HRSA-led study estimates 1 in 40 U.S. children has diagnosed autism

U.S. Department of Health & Human Services
Health Resources and Services Administration
Monday, November 26

A new study led by the Health Resources and Services Administration (HRSA) found that about 1.5 million U.S. children — or 1 in 40 — have received a diagnosis of, and currently have, autism spectrum disorder. Published in Pediatrics HRSA Exit Disclaimer, the analysis used data collected from parents of more than 50,000 children from the 2016 HRSA National Survey of Children's Health. The Centers for Disease Control and Prevention (CDC), Harvard University, Drexel University, and George Washington University contributed to the study.

Previous research has shown that autism diagnoses have increased in children over the past 20 years.

"Through the National Survey of Children's Health, our study provides the most recent nationally representative data on both the prevalence of autism and some of the challenges families face obtaining care," said lead author Michael D. Kogan, Ph.D., of HRSA's Maternal and Child Health Bureau. "This new information improves our capacity to understand and address autism, a complex neurological disorder."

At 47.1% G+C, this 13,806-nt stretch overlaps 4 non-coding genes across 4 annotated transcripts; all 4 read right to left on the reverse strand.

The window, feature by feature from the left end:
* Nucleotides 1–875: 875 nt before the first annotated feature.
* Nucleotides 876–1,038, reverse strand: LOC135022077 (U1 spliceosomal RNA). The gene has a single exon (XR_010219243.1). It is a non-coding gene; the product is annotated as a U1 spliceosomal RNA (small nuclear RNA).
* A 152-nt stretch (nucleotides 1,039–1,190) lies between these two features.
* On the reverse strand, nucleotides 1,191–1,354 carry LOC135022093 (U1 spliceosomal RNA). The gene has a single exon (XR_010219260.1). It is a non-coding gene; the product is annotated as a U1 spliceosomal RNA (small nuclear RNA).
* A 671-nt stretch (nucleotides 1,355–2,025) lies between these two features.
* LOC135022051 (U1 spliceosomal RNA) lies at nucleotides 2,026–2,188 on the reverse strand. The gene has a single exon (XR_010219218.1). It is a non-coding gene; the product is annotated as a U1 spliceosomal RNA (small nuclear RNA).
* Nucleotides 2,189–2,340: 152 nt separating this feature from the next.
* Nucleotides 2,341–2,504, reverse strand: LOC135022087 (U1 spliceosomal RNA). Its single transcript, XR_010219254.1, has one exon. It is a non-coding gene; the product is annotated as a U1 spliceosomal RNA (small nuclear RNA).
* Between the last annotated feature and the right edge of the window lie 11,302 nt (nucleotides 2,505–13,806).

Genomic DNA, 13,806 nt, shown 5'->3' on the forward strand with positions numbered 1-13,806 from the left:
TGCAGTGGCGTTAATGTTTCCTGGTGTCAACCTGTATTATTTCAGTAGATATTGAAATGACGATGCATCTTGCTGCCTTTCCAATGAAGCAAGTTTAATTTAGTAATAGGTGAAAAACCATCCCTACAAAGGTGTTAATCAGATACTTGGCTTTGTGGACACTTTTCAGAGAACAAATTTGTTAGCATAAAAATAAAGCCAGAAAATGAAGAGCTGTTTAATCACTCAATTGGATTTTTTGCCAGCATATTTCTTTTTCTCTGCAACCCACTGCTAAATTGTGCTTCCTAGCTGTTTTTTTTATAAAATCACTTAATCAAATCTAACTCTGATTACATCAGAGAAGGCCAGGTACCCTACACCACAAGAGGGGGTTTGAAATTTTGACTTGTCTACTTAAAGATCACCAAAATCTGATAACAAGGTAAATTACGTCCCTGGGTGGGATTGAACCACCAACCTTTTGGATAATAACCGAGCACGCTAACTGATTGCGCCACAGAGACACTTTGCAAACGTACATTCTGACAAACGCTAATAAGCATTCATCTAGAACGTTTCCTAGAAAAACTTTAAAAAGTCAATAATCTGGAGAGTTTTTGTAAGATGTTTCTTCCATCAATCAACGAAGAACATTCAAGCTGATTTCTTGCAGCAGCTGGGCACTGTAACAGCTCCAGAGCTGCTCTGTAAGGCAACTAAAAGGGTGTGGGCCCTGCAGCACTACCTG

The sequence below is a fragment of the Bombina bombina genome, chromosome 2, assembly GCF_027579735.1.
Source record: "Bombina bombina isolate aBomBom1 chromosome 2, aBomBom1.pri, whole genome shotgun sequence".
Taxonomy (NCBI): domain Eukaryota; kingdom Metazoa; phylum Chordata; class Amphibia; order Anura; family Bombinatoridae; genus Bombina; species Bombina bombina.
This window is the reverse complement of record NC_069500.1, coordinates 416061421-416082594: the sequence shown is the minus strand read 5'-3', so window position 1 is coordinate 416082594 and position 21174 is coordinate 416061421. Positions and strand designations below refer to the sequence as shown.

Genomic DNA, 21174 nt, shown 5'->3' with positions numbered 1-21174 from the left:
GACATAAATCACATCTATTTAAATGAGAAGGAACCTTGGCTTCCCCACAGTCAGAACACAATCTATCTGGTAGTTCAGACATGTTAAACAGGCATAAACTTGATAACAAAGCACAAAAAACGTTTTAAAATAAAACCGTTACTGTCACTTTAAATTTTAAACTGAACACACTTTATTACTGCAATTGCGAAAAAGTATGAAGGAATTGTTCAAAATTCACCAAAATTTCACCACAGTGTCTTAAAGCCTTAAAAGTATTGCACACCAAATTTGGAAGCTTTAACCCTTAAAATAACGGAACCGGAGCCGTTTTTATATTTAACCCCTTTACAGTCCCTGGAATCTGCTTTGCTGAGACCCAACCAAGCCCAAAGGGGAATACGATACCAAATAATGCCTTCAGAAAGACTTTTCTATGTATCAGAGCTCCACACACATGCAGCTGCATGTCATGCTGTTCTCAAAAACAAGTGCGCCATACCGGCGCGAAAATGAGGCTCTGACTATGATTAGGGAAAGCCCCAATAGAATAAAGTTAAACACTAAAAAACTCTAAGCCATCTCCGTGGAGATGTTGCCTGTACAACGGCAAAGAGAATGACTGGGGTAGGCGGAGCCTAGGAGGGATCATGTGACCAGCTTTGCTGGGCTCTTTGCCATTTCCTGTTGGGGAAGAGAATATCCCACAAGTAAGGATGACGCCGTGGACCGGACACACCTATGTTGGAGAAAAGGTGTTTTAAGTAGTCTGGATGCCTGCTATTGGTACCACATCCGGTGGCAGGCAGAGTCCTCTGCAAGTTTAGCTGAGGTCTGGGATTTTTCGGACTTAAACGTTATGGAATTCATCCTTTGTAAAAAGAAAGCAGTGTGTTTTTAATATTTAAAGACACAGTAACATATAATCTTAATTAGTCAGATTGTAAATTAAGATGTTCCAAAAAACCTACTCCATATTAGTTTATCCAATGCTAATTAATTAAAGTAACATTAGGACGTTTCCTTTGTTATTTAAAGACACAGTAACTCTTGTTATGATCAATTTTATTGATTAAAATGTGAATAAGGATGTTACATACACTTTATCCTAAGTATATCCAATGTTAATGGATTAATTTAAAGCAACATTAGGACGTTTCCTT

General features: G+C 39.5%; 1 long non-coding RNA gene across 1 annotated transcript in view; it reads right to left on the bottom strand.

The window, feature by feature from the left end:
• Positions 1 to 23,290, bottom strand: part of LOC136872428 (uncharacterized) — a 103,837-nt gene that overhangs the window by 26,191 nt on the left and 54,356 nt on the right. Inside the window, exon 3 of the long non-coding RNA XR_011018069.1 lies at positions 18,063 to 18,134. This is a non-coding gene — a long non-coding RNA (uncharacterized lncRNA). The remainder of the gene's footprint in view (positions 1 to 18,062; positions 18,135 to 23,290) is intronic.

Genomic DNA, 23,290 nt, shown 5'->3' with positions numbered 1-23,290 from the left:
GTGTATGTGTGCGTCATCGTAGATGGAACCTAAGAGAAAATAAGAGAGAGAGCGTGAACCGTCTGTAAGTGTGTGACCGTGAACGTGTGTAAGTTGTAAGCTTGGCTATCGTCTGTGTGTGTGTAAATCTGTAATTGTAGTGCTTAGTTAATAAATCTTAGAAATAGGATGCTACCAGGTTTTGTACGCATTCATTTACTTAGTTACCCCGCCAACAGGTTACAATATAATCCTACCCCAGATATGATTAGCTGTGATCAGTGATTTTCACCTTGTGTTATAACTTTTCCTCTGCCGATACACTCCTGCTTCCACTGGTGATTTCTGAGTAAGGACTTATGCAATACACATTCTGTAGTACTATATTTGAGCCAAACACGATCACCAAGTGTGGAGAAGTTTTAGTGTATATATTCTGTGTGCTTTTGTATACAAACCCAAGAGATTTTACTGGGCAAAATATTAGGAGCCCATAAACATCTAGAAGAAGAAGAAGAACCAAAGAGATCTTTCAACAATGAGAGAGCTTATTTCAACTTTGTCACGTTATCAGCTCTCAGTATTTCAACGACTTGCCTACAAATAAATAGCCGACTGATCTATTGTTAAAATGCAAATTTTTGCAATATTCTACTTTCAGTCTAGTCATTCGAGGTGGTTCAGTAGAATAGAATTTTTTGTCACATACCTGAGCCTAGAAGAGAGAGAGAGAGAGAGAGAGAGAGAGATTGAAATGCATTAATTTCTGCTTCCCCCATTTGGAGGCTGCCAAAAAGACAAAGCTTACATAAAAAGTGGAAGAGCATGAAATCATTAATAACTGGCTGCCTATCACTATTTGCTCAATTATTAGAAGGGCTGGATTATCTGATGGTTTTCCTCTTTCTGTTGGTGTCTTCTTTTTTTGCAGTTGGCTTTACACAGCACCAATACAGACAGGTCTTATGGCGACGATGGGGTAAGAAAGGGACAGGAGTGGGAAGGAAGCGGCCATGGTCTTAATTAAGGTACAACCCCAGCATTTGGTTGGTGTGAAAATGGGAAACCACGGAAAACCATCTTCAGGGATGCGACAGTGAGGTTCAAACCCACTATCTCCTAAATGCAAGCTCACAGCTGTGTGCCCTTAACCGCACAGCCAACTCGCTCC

The authors examined data on children aged 3-17 years. In addition to the new information on prevalence, they found that over a quarter of children with autism were taking medication for symptoms, and nearly two-thirds received behavioral treatments in the last 12 months. Parents reported that their children with autism were significantly less likely to get needed mental health care compared to children with other emotional, behavioral, or developmental conditions.

Funded and led by HRSA, the National Survey of Children’s Health produces national and state data every year from thousands of voluntary interview responses collected from parents. It provides one of the largest samples of child health representing all of the United States.

"The findings from this study help us better understand the characteristics and complexities of autism," said Stuart Shapira, M.D., Associate Director for Science at CDC's National Center on Birth Defects and Developmental Disabilities. "This information can help lead to better access to early intervention services and support for children with autism and their families."

The HRSA National Survey of Children's Health released 2017 data in October 2018. To learn more, visit

Date Last Reviewed:  November 2018